A part of the human condition is that we are all mistake capable. No one is really perfect, although it is healthy to strive for the best, and improve our results. How we go about that is often driven by the way we look at problems, and how we view “things” and our “relationships”
The biggest obstacle often is ourselves. Humans have a tendency of seeking that things will always work out smoothly, and naturally, and we attempt to avoid pain and discomfort. That is how we’re wired. A problem arises when we are attempting to solve problems. Sometimes we develop an “either-or” mentality and miss the larger picture. We develop all or nothing thinking, there is no middle ground.
“A project team is trying to meet a deadline. Time is critical, and the deadline is looming. The senior manager seeks that the team approach the problem in a particular way, but gives the team little authority to look at alternatives to solving the problem. The problem solution has already been given, but the ‘how’ to do it, has not been determined. It would be easy for the team to adopt one polarized approach to meet the expectation. In their haste, they get a result, but failed to look at alternatives. The senior manager has scripted the team to limited options, and an all or nothing attitude develops, and key alternatives that might bring better results are missed.”
Sometimes the pursuit for the solution, and the will to demand a solution obscures one’s ability to consider options, a lot of them. When we look at things or relationships in dichotomous categories we basically shove everything else off to the side. We miss important options, ideas, and most of all straight jacket ourselves or team.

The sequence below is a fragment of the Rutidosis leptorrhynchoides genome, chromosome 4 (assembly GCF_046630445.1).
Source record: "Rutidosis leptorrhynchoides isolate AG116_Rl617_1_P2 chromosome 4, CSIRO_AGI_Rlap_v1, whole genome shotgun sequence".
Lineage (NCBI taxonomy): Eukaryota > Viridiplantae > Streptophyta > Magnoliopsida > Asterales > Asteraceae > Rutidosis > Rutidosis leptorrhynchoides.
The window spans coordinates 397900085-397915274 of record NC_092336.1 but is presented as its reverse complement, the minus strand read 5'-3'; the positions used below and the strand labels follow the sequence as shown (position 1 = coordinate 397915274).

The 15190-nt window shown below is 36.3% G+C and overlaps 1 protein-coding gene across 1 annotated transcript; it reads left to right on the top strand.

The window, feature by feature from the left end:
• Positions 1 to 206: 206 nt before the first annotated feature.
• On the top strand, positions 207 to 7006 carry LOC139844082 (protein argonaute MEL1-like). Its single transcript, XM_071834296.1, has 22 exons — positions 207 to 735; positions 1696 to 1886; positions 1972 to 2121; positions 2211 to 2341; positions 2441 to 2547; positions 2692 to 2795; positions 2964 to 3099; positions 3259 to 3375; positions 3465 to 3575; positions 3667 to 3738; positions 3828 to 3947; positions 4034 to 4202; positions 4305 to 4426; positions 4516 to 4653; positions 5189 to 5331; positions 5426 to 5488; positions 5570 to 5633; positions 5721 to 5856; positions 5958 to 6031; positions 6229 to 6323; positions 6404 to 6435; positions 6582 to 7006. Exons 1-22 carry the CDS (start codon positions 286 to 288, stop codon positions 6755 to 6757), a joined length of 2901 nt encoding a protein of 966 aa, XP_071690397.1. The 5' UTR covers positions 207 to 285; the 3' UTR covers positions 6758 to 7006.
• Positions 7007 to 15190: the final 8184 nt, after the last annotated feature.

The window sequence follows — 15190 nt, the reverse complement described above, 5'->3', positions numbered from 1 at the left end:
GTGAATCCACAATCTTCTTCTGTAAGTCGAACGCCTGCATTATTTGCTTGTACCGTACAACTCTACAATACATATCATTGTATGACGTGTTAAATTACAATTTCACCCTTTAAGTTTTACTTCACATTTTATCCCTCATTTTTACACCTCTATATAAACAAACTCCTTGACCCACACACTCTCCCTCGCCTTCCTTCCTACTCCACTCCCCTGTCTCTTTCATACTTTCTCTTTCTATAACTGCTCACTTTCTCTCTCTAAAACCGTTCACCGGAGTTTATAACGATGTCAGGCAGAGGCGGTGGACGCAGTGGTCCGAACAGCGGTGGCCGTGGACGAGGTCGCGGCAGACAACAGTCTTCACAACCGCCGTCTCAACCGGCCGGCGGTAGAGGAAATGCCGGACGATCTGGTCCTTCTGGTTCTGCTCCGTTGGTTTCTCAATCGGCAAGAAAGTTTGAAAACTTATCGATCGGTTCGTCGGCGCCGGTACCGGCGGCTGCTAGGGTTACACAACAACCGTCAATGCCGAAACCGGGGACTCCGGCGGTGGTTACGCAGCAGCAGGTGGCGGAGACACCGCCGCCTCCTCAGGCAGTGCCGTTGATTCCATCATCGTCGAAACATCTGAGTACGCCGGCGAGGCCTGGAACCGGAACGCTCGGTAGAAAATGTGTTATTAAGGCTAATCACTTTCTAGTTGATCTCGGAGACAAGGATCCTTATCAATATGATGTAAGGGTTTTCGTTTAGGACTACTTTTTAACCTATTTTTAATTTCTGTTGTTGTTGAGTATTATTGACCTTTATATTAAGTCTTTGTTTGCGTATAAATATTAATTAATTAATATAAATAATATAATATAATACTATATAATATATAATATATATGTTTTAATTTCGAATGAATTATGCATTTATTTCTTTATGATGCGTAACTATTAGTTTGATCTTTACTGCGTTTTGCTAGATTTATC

Individuals with life problems adopt the same “all or nothing” filter – which in the end keeps them from looking at all aspects that could bring potential solutions. It’s global thinking, but the global part means that everything is considered in the same way. Often times it is better to think in terms of possibilities rather than hard core givens.
Ways of avoiding the “all or nothing” mindset:
1. Frame problems as likely having many “approximate” not perfect alternatives.
2. Learn to evaluate all your alternatives, finding evidence for and against each one.
3. Understand that the world isn’t always the same.
4. Performance is about progress and moving forward, not exact perfection.
All or nothing thinking is an obstacle, but it is also very changeable. As long as you’re willing to consider that things in the world are not always perfect, you can consider that there are likely many explanations to problems you face on an individual, team or organizational level.